1. Be clear on who you are and deliver on it
Setting yourself apart from the competition is essential to ensuring your DTC channel is successful.
If you already have a product in the wider marketplace, you’re already off to a good start, as people will hopefully know what it is or understand how it works (although don’t assume that’s the case!). However, they’ll need a reason to switch from buying it from a retailer to buying it on your website.
There are also positives to DTC being your only channel, such as avoiding the hassle of passing along your goods to distributors and overseeing the entire branding and packaging process. But in this case, you’ll need to create awareness around your product, which often means investing significantly in marketing.
In both scenarios, differentiating your value proposition from others is vital, whether providing unique expertise, offering perks, or having company values that resonate with your customers. Your mission is to find what makes you stand out and give people a reason to come to you for what they need…and not someone else.
2. Meet and exceed expectations
Your brand is the customer’s experience. And while the marketplace gives you reach, the highest expectation of your brand will be in DTC. Unfortunately, this is a struggle for many businesses, as more than half4 of brand owners find it hard to keep up with consumer and customer expectations.
You must first be consistent in tackling this and not only meet but exceed your customers’ expectations. If your company exists across multiple channels, you must deliver the same message and quality of service across the board.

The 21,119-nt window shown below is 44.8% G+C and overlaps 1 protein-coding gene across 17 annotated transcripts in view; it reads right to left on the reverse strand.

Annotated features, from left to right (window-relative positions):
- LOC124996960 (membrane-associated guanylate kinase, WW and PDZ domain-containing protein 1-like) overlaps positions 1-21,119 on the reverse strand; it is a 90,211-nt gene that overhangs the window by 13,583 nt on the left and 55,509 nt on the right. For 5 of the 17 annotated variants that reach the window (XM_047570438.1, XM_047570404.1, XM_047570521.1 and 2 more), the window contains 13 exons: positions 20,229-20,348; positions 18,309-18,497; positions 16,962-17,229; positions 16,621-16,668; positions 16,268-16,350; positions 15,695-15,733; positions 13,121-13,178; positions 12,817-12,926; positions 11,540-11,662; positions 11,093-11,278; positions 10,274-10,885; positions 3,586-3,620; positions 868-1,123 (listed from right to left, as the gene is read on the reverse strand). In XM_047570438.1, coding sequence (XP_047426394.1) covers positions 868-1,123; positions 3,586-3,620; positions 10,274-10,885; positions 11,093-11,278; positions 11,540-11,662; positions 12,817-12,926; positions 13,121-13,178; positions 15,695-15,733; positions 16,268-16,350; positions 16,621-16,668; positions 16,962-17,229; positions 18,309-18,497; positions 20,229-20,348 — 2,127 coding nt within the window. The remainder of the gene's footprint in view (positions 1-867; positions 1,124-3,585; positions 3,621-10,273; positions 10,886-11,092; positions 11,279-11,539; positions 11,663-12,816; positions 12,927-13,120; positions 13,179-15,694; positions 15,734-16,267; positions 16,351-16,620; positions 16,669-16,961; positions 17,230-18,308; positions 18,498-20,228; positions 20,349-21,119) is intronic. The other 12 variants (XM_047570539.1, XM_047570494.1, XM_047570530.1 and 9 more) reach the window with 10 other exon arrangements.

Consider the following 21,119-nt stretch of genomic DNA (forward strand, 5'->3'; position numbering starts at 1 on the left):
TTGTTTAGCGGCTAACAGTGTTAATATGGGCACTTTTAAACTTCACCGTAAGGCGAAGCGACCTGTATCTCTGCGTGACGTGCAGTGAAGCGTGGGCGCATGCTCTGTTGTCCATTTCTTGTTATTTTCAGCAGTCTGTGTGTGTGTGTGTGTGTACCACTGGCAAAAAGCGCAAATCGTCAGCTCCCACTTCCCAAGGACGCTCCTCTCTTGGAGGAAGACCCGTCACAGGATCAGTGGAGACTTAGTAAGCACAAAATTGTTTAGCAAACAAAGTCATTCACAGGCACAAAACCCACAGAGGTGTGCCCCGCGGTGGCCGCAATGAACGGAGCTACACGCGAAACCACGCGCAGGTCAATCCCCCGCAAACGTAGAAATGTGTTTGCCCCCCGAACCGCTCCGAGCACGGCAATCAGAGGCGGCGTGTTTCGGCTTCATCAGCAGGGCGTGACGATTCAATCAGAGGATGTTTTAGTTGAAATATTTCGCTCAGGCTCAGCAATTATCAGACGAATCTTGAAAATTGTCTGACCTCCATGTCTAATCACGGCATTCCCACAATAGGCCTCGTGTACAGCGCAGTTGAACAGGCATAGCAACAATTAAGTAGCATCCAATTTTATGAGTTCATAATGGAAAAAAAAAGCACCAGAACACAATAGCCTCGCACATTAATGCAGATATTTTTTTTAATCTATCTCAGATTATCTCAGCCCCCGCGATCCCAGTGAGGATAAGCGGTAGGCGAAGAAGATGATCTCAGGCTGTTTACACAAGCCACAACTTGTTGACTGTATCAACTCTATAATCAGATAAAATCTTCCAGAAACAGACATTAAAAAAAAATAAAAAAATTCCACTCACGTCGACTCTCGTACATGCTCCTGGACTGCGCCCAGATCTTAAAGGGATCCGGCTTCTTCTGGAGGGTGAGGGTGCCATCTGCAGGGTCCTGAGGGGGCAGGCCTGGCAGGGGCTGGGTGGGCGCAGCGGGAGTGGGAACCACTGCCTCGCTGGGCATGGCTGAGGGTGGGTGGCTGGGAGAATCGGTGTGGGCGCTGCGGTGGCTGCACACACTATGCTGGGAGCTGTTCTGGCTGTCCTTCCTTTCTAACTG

You must ensure that every aspect of your DTC channel is convenient for your customer, from the checkout stage to the returns process, and that everything runs smoothly. A seamless value chain is just as important as the actual product that the customer receives, and any hiccup within their purchase journey could make them switch to another brand.
3. Build loyalty
The value of your brand is in its ecosystem – specifically, its product and access. You have a greater chance of building loyalty among your customers if you can’t be found anywhere else but your own channels.
And while loyalty can be earned by collecting points or membership rewards, the best way to gain it is by meeting your customer’s needs and making them feel valued. From delivering a product as expected from the first purchase, addressing a customer’s concerns when something goes wrong, or having a purpose, your customer believes in. As Salesforce data reveals, 88% of customers say the experience a company provides is as important as its product or services5.
One of the main advantages of DTC is access to first-party data. Pivotal in helping to create experiences tailored to your customer’s needs, but nine in ten6 brand owners consider access to data as central to building their brand.
DTC brands don’t always have the scale and awareness that comes with retail, so building loyalty to guarantee repeat business is essential to your success. Remember though, people remember how you made them feel, more often than the thing they bought – showing up through the full buying process and beyond is essential to create advocates, not transactions.
4. Creating long-term value
Although there are advantages to the traditional marketplace, DTC gives brands control, agility and the freedom to innovate. But while it may look simple at first glance, it’s important to remember that one misstep could, at best, lose you a customer or, at worst, damage your brand’s reputation for good.
That said, conquering DTC needn’t feel like an impossible or arduous task. If you start by pinpointing what makes you unique, you can tailor your online presence around your identity and start drawing attention away from your competitors. And when it comes to running your channel’s operations, partnering with a platform that can manage the end-to-end process will help save you time and money and ensure a positive overall experience for your customers.
In DTC, long-term success comes from gaining accurate insight into your customers’ needs and keeping them happy. They are no longer transactions but part of a community—and what could be more valuable than that?